abstract = "A Single Big Leaf (SBL) forest transpiration model was calibrated on half-hourly eddy correlation measurements. The SBL model is based on the Penman-Monteith equation with a canopy conductance controlled by environmental variables. The model has eight calibration parameters, which determine the shape of the response functions. After calibration, residuals between measurements and model results exhibit complex patterns and contain random and systematic errors. Artificial Neural Networks (ANNs) were used to analyse these residuals for any systematic relations with environmental variables that may improve the SBL model. Different sub-sets of data were used to calibrate and validate the ANNs. Both wind direction and wind speed turned out to improve the model results. ANNs were able to find the source area of the fluxes of the Douglas fir stand within a larger heterogeneous forest without using a priori knowledge of the forest structure. With ANNs, improvements were also found in the shape and parameterisation of the response functions. Systematic errors in the original SBL model, caused by interdependencies between environmental variables, were not found anymore with the new parameterisation. After the ANNs analyses, about 80{\%} of the residuals can be attributed to random errors of eddy correlation measurements. It is finally concluded that ANNs are able to find systematic trends even in very noisy residuals if applied properly.",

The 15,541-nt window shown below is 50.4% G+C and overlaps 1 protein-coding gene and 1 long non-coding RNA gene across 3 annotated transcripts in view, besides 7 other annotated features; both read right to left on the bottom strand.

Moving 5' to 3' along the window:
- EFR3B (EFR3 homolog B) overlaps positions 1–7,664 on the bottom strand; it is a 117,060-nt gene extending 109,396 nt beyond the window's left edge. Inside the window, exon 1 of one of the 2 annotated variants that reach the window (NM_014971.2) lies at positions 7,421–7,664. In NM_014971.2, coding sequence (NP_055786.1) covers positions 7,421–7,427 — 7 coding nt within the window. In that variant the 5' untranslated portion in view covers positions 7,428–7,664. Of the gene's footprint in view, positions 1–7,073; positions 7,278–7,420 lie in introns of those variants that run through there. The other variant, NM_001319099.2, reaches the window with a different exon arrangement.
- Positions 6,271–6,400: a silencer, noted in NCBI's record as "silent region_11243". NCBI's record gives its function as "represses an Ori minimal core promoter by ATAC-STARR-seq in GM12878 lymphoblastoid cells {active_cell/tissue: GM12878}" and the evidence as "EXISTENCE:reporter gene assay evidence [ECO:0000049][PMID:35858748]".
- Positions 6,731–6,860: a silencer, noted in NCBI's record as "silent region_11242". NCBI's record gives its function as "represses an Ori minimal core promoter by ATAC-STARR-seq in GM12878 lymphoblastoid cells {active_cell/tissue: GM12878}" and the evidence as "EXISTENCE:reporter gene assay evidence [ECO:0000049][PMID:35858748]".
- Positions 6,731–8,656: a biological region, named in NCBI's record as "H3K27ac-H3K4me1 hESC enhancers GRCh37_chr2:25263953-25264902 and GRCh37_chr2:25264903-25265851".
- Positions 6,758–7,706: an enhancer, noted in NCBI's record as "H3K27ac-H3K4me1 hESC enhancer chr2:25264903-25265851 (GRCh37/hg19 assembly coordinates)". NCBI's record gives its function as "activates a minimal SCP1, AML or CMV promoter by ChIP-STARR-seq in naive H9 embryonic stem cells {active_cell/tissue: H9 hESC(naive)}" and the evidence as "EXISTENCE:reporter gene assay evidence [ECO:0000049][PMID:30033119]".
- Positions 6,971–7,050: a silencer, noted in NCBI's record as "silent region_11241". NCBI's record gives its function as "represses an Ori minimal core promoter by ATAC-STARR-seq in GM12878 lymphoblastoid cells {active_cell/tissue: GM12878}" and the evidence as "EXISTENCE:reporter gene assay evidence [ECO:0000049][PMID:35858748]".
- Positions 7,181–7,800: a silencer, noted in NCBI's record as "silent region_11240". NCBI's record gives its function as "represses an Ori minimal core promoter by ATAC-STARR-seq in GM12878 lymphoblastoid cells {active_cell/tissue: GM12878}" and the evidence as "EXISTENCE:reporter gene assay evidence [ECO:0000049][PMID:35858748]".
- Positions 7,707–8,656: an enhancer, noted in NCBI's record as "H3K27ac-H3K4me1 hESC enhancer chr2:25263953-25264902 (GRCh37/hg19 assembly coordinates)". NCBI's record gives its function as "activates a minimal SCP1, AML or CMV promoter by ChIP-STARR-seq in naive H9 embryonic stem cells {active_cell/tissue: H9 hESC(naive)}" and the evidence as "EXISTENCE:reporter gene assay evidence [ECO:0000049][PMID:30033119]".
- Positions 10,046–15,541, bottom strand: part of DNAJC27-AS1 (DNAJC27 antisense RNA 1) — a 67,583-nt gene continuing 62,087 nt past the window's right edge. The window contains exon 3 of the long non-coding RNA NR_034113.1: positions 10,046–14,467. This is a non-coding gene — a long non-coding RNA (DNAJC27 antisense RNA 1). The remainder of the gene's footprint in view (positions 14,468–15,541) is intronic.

keywords = "Artificial Neural Networks, Forest transpiration, Model errors, Penman-Monteith",
author = "Dekker, {Stefan C.} and Willem Bouten and Marcel Schaap",
year = "2001",
month = "6",